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Tuesday, October 25, 2005

 

snow covered goodies

Halloween is a magical time. Ghosts, goblins are spirits are conjured up, as are images of colored autumn foliage, pumpkins and candy. It’s a time for kids to dress up and go banging on the neighbor’s doors, shamelessly begging for candy. Other times of the year, these demands might be met with frantic calls to 911, but not on Halloween. On Halloween this behavior is just fine. Expected and encouraged in fact.

In Minnesota, Halloween is really just like it is anywhere else, except for the ever-present possibility that all of the jack-o-lanterns and scarecrows will be tragically covered in a blanket of snow. Stupid, mean snow.

I remember many a Halloween fondly. Except for the cold snow covered ones. If Halloween was snowy or cold, we had to wear snow pants and coats over our costumes. This gear kind of defeated the whole purpose of dressing up. Many a full fledged tantrum was thrown over the donning of the pants and coat. My sisters and I had typically plotted and planned our costumes down to the last detail for weeks. Then, we were instructed to cover them up with puffy down-filled coats. It did not typically go over very well. The tantrums occasionally ended up in enthusiasm-squashing crescendos of harsh words and parental reprimands. At our house that would have gone something like “eat your goddamn dinner and put on your goddamn coat and go trick or treating or I’ll give you something to cry about. Goddammit!”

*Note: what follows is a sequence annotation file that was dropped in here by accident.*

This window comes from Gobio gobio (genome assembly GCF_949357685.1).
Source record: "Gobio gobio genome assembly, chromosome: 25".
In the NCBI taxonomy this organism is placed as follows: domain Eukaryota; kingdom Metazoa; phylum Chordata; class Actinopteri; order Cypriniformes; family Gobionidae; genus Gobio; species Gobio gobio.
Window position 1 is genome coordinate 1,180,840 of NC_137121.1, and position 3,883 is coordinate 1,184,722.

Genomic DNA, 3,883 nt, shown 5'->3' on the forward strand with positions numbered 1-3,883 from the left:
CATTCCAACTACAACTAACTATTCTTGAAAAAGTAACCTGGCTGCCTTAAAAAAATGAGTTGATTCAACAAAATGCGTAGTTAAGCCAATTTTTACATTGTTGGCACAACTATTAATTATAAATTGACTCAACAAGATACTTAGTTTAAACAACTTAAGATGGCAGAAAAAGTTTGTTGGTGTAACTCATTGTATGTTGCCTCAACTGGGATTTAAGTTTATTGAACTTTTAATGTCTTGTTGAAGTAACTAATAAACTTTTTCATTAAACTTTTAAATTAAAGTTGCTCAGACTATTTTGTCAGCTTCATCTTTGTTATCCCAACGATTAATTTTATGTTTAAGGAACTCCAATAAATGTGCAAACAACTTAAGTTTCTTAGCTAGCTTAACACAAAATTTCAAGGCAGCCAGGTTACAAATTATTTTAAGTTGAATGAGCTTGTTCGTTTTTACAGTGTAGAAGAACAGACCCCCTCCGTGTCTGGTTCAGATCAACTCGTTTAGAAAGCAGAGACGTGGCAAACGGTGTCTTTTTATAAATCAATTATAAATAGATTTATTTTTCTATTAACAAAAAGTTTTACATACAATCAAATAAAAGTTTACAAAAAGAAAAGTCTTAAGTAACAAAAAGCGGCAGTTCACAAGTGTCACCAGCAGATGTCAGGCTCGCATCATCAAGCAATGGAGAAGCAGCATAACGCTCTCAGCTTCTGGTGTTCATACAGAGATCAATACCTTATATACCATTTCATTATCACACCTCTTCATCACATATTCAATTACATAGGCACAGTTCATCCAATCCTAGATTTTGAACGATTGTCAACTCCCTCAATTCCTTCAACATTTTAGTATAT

Our creations ruined, and our spirits crushed, the Minnesota trick or treaters sometimes moped from door to door like Eeyore. Thrusting our pillowcases out with a weak “trick or treat” and downcast eyes.

We would typically cheer up once we had consumed enough candy to be thoroughly sugar-addled. Then of course all was forgiven, because thanks to our parent’s keen sense of practicality, we hadn’t lost any fingers to frostbite. More importantly, we could then use our non-frostbitten digits to tear the wrappers from, and inhale the contents of our big honking bags full of candy. And it’s hard to be pissed at your parents when you are bouncing off the walls in the throes of a spastic sugar high. In between trading kit kats to your sister for Skittles and compulsively separating, counting, and color-coding the goods over and over and over again, it was hard to be anything but blissfully gleeful.

A mixed bag really.

3 Comments:

Anonymous Dawn said...

We had the same conversations in our house in Vermont- particularly the Goddammits.

Halloween Fashionista's do not belong in cold weather climates.

2:32 PM  
Blogger JB said...

"Our creations ruined, and our spirits crushed, the Minnesota trick or treaters sometimes moped from door to door like Eeyore. Thrusting our pillowcases out with a weak “trick or treat” and downcast eyes."

Ha! I love the comparison to Eeyore. And I love, too, how you capture the woes and glories of Halloween.

I didn’t get to dress up much due to my very religious parents, but once my grandparents secretly took me trick-or-treating and I dressed up like the “wicked witch of the west.” I even had a long, hooked green nose with a hairy wart on the end.

I remember looking in the mirror and I was so happy. I remember that feeling every time I see a little kid all dressed up.

6:56 PM  
Blogger Crystal said...

I love Halloween and it's fun for adults too! I went to a party yesterday and can't wait to post my pictures, the costumes were out-of-this-world creative!

3:21 PM  

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